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Book Worm: Bruce

What’s that? Oh, yes, that was me who posted a series of goals to accomplish for 2013 and then proceeded to disappear for a few weeks.

But here I am, post 2013’s non-apocalypse. I went on an unintentional, one month internet fast which probably has less to do with my desire to purge myself of the online obsession, and more to do with wanting to curl up into a ball when life gets hectic.

During this time, I spent quite a bit of time with my copy of Bruce, a new-ish biography about Bruce Springsteen. (Is there any other Bruce, really?) It’s been a while since I sunk my teeth into a 400-page hardcover, especially one about a musician. While non-fiction tends to dominate my bookshelf, I usually steer away from biographies in favor of historical tales, memoirs, and cultural studies. 

It’s really easy to romanticize Springsteen. He’s this cultural icon that takes on the emotions and values of the times in which we’re viewing him. He’s either our hopes and dreams, or the symbolic voice of our downfall. There’s not a song of his that you can’t relate to at some point in your life. And I have this theory that you’re taste in the Boss develops according to age: you go from Greetings From Asbury Park while you’re young, progressively moving onto newer albums with each passing birthday.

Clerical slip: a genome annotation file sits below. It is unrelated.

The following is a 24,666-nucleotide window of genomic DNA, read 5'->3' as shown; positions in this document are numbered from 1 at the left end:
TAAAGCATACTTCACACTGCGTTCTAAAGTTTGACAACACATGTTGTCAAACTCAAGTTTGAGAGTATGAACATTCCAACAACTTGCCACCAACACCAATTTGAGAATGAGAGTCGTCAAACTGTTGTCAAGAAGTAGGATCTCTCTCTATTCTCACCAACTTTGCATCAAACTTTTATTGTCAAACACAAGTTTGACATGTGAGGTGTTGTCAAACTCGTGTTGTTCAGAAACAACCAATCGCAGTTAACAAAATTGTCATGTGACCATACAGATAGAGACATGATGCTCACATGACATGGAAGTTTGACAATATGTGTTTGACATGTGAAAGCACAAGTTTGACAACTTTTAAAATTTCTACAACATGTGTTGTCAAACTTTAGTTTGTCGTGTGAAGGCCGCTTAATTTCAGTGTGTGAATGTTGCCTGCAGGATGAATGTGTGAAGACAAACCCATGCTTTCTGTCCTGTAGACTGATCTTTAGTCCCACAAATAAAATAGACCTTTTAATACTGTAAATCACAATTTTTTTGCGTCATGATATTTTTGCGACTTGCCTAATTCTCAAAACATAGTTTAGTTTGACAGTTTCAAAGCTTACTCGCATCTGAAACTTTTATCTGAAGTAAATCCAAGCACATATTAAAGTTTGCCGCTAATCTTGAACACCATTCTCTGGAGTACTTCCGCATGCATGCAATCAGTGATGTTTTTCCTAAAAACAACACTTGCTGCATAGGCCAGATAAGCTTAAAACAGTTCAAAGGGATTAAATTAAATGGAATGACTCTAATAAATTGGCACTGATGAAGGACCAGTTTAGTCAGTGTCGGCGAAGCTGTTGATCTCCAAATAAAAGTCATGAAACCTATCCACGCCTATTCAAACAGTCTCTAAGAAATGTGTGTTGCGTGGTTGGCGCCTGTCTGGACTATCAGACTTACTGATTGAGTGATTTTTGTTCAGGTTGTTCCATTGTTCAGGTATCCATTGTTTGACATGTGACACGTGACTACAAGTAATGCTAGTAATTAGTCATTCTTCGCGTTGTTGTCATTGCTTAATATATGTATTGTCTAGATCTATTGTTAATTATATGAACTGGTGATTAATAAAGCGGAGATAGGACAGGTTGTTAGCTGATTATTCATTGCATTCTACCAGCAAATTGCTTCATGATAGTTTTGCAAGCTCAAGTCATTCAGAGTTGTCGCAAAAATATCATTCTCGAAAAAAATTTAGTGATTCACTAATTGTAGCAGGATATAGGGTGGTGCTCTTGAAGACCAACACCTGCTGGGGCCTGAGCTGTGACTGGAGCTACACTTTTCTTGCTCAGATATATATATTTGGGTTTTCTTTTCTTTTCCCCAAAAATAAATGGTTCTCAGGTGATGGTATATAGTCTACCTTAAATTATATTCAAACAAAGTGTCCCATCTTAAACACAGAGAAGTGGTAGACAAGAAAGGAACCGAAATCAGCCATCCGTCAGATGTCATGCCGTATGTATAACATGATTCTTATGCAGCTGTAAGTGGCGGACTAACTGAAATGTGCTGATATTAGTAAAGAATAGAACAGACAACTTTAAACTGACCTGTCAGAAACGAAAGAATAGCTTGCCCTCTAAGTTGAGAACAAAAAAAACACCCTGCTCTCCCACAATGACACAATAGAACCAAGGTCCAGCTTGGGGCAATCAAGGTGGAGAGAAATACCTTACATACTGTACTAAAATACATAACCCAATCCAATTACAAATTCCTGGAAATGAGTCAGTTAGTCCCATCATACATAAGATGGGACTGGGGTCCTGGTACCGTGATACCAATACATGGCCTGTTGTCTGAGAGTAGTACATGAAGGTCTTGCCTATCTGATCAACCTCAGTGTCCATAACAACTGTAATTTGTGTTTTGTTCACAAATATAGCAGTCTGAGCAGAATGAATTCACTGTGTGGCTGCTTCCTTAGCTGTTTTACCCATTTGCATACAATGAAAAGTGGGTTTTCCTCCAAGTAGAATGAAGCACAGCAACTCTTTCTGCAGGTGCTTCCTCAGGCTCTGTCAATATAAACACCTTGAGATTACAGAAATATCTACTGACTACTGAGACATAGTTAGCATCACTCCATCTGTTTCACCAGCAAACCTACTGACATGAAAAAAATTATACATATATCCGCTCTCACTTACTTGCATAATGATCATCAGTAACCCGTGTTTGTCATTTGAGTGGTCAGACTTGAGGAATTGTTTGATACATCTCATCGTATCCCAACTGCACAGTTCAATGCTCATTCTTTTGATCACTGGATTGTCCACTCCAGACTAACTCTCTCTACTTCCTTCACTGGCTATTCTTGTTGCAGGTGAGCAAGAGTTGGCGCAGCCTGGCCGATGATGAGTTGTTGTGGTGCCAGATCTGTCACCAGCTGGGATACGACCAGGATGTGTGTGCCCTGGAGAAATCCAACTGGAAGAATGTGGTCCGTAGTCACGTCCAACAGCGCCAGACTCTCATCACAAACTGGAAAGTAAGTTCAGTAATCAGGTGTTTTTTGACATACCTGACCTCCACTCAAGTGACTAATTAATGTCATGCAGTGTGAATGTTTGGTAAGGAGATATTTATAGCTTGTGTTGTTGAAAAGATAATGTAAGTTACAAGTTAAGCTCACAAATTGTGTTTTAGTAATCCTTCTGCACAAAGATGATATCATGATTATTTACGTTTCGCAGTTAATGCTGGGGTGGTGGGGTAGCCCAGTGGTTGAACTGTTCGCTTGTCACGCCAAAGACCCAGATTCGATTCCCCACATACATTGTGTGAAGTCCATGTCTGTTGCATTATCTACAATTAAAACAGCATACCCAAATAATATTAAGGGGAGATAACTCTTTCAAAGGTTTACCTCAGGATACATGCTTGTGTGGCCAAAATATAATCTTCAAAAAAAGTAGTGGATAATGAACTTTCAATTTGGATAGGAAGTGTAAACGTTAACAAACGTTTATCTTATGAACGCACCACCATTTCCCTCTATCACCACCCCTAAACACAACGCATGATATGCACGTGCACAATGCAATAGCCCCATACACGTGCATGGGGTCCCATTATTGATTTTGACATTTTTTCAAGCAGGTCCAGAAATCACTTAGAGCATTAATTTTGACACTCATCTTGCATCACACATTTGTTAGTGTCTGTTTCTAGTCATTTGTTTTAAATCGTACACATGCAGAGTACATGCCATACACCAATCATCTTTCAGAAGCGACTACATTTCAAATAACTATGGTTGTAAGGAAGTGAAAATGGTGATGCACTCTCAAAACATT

Bruce was an interesting read in that it really explores the history of this man who often comes across as mythological, larger than life. Peter Ames Carlin starts the book with a description of the death of Bruce’s grand aunt. He explores Springsteen’s genealogical history, the life events that shaped Springsteen’s parents, and later goes on to describe the young Jersey boy who was overly doted on by his grandparents. In a discussion about nature versus nurture, Ames’ book would have nurture covered. He leaves no detail out about external factors that influenced the legend’s life.

What draws me into Springsteen personally is his creativity and the way in which he writes and produces. He’s able to write rock songs that are so poetic, that explore these grandiose themes about life, all while telling a simple story about an everyday person. Not to mention the way in which he presents his work, with his religious and spiritual stage persona that goes on forever. Seeing him in New Jersey – the arena becomes an alternative megachurch in which every New Jersey resident is being subconsciously pulled toward their salvation, the kind that lasts for four hours, for one night, in which everything else around you is forgotten.

Reading Bruce a few months post-Sandy was particularly emotional. At one point, Ames talks about Springsteen’s reaction to September 11, which included a drive to the bridge in Sea Bright, from which you can see the skyline of lower Manhattan. I drove over that same bridge a few weeks ago, for the first time after the Hurricane hit. There’s something about that spot, maybe, that acts as an understanding backdrop to periodic upheaval.

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